What’s Trending in Beverage Alcohol

The opening general session of the 2015 Craft Beverages Unlimited, formally Wineries Unlimited, focused on trends in beer, wine and spirits. The speaker, Danelle Kosmal from Nielsen’s Beverage Alcohol Practice presented statistics gather by Nielsen.

Danelle opened her talk with the number of new alcohol beverages that Nielsen tracked in 2014. The astonishing number of new products was 10,441 with new items including 4,622 new wine items. Danelle then spoke about consumer confidence in the US market. Today there are 65% of respondents that feel we are still in a recession. Even though there is presently a lackluster growth for all sales, alcohol sales are doing well. Danelle mentioned much of the off-premise sales data for beer, wine and spirits.

Tracked sales across beer, wine and spirits during 2014 include $103 billion in sales for beer, $77 billion in sales for spirits and $31 billion in sales for wine.

Danelle Kosmal from Nielsen’s Beverage Alcohol Practice presented statistics gather by Nielsen.

For beer, the drivers of growth for craft beers were hoppy styles of beer. Growth was also tracked for the distribution of beer including more and new products. Another craft beer growth was seen with offering variety packs and pick-6. Growth can also be attributed to packaging in cans although bottles still leads the craft beer packaging. People like to purchase craft beer because of different styles and tastes. Consumers also like seasonal varieties. Variety packs are popular for parties and holidays. The strongest market for craft beers is in Portland, Oregon followed by other west coast markets. Lime continues to be the top flavor for beer.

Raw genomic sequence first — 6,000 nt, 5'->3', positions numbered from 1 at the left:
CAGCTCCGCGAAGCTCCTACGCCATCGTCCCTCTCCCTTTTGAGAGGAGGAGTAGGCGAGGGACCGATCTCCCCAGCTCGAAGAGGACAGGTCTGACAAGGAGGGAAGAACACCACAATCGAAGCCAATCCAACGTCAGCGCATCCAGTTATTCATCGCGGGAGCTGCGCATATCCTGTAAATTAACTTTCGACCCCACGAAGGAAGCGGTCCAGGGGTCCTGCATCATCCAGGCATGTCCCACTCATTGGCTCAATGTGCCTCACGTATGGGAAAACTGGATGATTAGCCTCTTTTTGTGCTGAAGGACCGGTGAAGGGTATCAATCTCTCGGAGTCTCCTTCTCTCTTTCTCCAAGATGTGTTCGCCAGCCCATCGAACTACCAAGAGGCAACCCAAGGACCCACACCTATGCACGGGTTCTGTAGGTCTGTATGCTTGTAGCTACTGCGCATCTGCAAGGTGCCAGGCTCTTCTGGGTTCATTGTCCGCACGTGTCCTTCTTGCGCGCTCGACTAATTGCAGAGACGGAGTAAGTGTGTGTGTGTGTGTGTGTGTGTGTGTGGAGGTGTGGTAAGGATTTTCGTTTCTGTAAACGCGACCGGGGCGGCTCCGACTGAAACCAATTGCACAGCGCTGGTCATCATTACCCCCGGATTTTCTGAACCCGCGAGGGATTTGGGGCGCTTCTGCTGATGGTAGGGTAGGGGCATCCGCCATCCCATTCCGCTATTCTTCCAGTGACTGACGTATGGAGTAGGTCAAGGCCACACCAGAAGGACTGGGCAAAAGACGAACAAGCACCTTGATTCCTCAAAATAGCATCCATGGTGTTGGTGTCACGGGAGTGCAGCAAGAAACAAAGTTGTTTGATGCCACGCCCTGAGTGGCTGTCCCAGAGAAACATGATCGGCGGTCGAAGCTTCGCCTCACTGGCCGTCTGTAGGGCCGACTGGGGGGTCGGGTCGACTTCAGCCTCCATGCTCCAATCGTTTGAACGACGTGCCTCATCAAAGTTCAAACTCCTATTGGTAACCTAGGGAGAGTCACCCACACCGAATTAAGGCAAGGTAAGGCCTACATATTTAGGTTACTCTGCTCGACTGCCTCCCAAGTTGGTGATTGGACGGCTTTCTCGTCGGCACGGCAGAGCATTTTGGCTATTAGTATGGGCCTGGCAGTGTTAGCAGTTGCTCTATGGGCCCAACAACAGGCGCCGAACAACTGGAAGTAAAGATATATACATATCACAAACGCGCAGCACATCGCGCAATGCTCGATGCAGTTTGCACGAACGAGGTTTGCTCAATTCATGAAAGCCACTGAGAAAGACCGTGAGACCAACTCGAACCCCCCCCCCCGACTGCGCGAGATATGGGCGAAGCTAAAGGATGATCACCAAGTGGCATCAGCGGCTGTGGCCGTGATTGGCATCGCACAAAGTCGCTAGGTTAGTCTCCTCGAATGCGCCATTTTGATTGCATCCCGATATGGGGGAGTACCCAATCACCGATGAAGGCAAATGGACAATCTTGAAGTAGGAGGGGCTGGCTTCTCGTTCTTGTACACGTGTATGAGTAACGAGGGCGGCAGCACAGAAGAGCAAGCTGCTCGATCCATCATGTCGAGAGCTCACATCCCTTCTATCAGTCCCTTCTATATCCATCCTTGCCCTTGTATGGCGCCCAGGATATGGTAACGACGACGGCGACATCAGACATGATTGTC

Cider is a very small category, but showed a 67% growth in 2014. Consumers see ciders as a bridge between beer and wine.


Higher price wines have about 25% of the sales, but account for 50% of the value. While lower price tiers have 75% of the sales and account for 50% of the value. Red wines are still leading in wine sales with about 46% of the sales, although white wines are only trailing at 44% of the volume. Prosecco leads the growth in sparkling wine sales. As far as varietal wines, Chardonnay leads with 19.4% of the volume while Cabernet Sauvignon has 13.3% of the sales volume. Wine innovation is led by red blends.

Red blends were looked at more closely. Consumers resonate with red blends seeing them as more interesting than single variety wines. This interest in variety is seen across all alcohol beverages. Red blends seem to be purchased in addition to single varietal wines. Most wine purchases are still from the west coast.


Whiskey still leads the sales volume for spirits. Bourbon, Irish and Rye are showing double digit increase in sales. More females and Hispanics are leading the growth. One of the growth drivers is flavored whiskeys. Although the segment is small the value of the sales is high.

Danelle spoke about trends in the alcohol beverage industry. Off-premise sales lead on-premise sales. A trend is purchasing alcohol in grocery stores that also have restaurants. E-commerce and alcohol delivery apps are beginning to be trends. The idea of drink local is also trending in beer, wine and spirits. Beer had 44% of respondents that see buying local as important while 33% for wine and 22% for spirits. There is a crossover of consumers that purchase wine and beer or spirits.

The consumer is showing different purchasing behaviors. The age group 21 – 36 is drinking less beer and more wine and spirits. Even though beer purchases is slightly reduced for this age group, craft beers are very popular for this group. In major US cities, roughly half of the 21 – 36 age group are Hispanics. High end growth for wine is being driven by the older aged groups.

Variety and trying something new is the trend in the alcohol beverage industry.


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